A few random ingredients from my last few day’s work.
Seen one of these? Know what it’s called?
Well apart from a pair of chainsaw trousers, it is a nail acting as a button, fastens your braces (suspenders) to your trousers. We call ’em a joiner’s button. Make sure you take them out before they go in the wash – could cause unpleasant disharmony at home. Mind you if Stihl made their buttons as well as they do their saws it would be very helpful – I’ve used all the spares that came with the trousers (about 2 I think).
I’ve been preparing to make a picnic table with two benches. It has to be like some the estate have put on the banks of the Wharfe in their car park. Firmly attached to the earth – the table sits on two 6 inch fence posts and likewise the benches. However, I’m not doing the tops in treated softwood, oh no my readers, oak for that.
I sometimes miss young Theo, he was a great boon on two handed jobs like hauling a butt onto the trailer.
At four foot long and about 20″ diameter this butt weighs quite a lot. No the Lugall winch is not fastened to the trailer with that orange bailer band. There’s a strap going down to the tow bar through the grill. Lot of fussing back and forth, work the winch, move the rollers, move the winch, kick the tailgate, work the winch, and so on.
Getting it onto the milling dog is no joke either, especially rolling it round to get the right attitude on top for the first cut.
The first cut is the fussiest, except for the second one at right angles to it.
And I must say the big old Stihl 66, though a little scary, doesn’t complain about this heavy labour I bought it for.
The milling spread over two days, I can only stand so much at once as the dust is filthy stuff, very fine and mixed with the vegetable oil (sunflower currently) I use for the chain lube. Everything you touch turns light brown.
Anyway, watch this space for more adventurers in picnicing.
More gentle work is stripping bast from elm saplings. A couple of felled stems were lying around and I noticed epicormic buds appearing, so I tested for bark stripping. Yes! Quite a few rolls for a future seat.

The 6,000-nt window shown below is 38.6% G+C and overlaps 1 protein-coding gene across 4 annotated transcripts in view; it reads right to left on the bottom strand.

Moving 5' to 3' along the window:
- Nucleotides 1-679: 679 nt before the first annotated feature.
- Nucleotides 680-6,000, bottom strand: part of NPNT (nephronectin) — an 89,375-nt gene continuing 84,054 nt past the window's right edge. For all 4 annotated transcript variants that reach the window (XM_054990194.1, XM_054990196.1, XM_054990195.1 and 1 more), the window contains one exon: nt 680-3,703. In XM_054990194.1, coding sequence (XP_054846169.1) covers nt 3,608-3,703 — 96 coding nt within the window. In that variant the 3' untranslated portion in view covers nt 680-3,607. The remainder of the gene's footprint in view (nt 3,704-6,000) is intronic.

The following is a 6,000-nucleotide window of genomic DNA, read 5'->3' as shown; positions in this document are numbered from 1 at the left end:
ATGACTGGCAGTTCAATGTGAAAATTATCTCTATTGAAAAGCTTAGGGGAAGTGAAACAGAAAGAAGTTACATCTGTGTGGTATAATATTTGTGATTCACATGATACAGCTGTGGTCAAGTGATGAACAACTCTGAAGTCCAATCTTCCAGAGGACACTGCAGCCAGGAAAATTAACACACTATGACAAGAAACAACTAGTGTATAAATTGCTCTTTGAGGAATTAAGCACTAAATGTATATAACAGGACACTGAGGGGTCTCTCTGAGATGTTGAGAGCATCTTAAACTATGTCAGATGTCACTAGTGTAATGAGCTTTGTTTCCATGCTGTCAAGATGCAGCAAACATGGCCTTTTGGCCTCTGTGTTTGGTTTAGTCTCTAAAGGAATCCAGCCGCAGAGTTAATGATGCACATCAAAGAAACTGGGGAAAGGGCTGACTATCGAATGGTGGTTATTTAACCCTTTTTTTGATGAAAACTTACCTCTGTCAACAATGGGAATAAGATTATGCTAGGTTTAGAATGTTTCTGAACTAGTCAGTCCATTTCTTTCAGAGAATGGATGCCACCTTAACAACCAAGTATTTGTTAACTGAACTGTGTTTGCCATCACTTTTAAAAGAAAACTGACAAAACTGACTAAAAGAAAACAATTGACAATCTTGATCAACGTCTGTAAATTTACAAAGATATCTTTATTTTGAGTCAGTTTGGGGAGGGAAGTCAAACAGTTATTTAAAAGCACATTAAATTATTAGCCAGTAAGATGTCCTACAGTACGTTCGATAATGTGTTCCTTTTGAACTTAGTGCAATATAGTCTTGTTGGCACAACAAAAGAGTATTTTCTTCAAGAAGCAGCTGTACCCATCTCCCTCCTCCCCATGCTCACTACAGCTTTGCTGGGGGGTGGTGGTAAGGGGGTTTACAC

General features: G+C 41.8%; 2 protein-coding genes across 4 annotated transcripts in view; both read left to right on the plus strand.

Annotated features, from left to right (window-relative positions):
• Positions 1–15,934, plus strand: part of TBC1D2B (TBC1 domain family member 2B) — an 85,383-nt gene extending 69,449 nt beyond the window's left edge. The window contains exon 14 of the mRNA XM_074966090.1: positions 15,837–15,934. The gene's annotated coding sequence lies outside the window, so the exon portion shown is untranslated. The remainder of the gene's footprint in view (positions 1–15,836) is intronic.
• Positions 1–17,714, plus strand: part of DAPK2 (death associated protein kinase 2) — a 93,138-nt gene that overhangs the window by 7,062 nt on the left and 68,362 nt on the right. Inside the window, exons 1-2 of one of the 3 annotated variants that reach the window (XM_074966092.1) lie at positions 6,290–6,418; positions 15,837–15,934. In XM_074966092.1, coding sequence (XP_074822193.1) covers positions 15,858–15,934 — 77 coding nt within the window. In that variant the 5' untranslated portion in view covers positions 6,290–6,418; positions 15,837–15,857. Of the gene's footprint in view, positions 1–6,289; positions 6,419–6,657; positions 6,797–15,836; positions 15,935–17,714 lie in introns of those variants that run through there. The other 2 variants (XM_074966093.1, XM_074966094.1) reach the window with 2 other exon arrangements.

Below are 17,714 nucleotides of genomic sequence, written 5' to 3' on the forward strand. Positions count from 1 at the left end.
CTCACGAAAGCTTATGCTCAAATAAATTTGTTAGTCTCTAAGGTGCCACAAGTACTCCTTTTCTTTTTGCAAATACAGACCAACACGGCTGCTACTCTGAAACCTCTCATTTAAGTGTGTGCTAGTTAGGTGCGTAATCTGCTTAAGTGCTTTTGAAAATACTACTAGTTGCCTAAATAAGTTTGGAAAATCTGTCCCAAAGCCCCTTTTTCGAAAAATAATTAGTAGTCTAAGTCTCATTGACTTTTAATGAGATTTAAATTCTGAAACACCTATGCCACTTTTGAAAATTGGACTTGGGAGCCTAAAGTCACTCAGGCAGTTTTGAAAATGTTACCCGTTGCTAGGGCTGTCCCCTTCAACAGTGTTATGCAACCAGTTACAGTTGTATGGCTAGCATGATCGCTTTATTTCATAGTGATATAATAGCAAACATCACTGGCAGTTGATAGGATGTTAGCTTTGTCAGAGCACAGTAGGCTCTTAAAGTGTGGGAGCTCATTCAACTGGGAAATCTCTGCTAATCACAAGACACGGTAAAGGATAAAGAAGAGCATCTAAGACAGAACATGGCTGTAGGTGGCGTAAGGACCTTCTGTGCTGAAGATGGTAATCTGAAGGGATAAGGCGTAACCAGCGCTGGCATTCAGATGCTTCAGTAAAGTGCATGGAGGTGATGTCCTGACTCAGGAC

The timber will make good mallet heads.
I finished the new sales display stand, or whatever it might be called. At least it looks different, and a change is as good as … well.
On the rapidly developing flower offensive Heb Paris looks about ready to bloom from its four leaves. This just looks like an invitation to copy into a gouge-work motif. Reader, that’s why I took the photograph.
I found these lil yellow and green flowers on a lunchtime stroll.
They are yellow star of bethlehem, apparently Strid Wood is known for them.
I like the contrast of new plants growing from the flood banks of the Wharfe.
And the sun shining on the glossy ramsons. But probably this week’s Number One is this little bunch of violets growing in the river bank below my woodland staff restaurant.
On a visit to Ilkley I took a couple of photos in the Manor House museum and the parish church next door. I should have taken my tripod, it was very dark in the church. Old buildings do have smaller windows. Both these buildings are in the very old centre of Ilkley, in fact the Manor House is built on the site of a Roman fort and incorporates some of its stonework.
It’s good when you can find solid examples of work read about in books. Here is a joined chair from the Manor House. Not heavily decorated, and maybe unfinished? The middle of the ‘flower’ designs on the top rail of the chair back seems vague compared to the other six. The first initial on the crest rail seems barely more than marked out and the second initial and the ‘1’ of the date are rather shallowly defined.
The turnery and mouldings are bolder and crisper. I’m going to have to look at this again and take better photos, there looks to be a decent zig-zag or dog tooth design on the front apron below the seat. The panel in the back looks like it might have been repaired.
What I particularly like about these kind of pieces is the informal way the pattern is set out with no slavish adherence to symmetry. This is a fairly basic design and execution compared to this beauty at Bolton Priory near to where I work.
This rather finely executed chair has a high regard for symmetry and those leaves on the panel are beautifully done. The crest has great power, supported by the scrolled brackets. It must be almost like wearing a crown sitting there in state.
This is the only stick of old furniture in the Priory, a little disappointing considering the priory , but The Victorians seem to have had a field day and all the woodwork is modern gothic, very dull to my taste.
Back in Ilkley The Victorians had also ripped out all the family pews, except for one:
Family Watkinson’s pew dated 1633
I need to go back and get a better picture as the whole thing is a pretty well preserved box pew. It’s an enclosed pew which looks like this:
Quick body swerve back to the Manor house and here’s a real example of a table made to be set against the side of a room rather than in the middle.
Only carved where it will be seen, otherwise just a nice bit of moulding. Interesting box there too. Ah so much to discover and so little time. I must return (well it’s about 10 minutes walk away!) to my village church where there are some very fine pew fronts (on 19th century working parts), I knew I remembered some good carvings from my choirboy days.